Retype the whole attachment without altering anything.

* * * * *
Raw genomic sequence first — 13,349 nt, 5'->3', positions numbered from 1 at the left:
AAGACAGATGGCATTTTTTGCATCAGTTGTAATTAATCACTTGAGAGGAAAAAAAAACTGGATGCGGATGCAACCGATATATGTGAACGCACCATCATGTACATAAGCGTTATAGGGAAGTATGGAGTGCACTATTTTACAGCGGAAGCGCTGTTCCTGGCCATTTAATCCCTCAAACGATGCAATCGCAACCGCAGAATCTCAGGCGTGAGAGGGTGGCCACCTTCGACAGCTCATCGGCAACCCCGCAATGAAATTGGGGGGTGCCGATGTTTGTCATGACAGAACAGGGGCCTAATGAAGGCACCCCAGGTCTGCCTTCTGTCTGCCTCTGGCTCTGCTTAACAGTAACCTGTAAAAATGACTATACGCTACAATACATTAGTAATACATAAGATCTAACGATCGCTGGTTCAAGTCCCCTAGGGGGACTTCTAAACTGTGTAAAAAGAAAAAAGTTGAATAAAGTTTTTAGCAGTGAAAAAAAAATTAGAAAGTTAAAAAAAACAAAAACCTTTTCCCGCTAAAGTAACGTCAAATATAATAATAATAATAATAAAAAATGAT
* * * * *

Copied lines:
Raw genomic sequence first — 13,349 nt, 5'->3', positions numbered from 1 at the left:
AAGACAGATGGCATTTTTTGCATCAGTTGTAATTAATCACTTGAGAGGAAAAAAAAACTGGATGCGGATGCAACCGATATATGTGAACGCACCATCATGTACATAAGCGTTATAGGGAAGTATGGAGTGCACTATTTTACAGCGGAAGCGCTGTTCCTGGCCATTTAATCCCTCAAACGATGCAATCGCAACCGCAGAATCTCAGGCGTGAGAGGGTGGCCACCTTCGACAGCTCATCGGCAACCCCGCAATGAAATTGGGGGGTGCCGATGTTTGTCATGACAGAACAGGGGCCTAATGAAGGCACCCCAGGTCTGCCTTCTGTCTGCCTCTGGCTCTGCTTAACAGTAACCTGTAAAAATGACTATACGCTACAATACATTAGTAATACATAAGATCTAACGATCGCTGGTTCAAGTCCCCTAGGGGGACTTCTAAACTGTGTAAAAAGAAAAAAGTTGAATAAAGTTTTTAGCAGTGAAAAAAAAATTAGAAAGTTAAAAAAAACAAAAACCTTTTCCCGCTAAAGTAACGTCAAATATAATAATAATAATAATAAAAAATGAT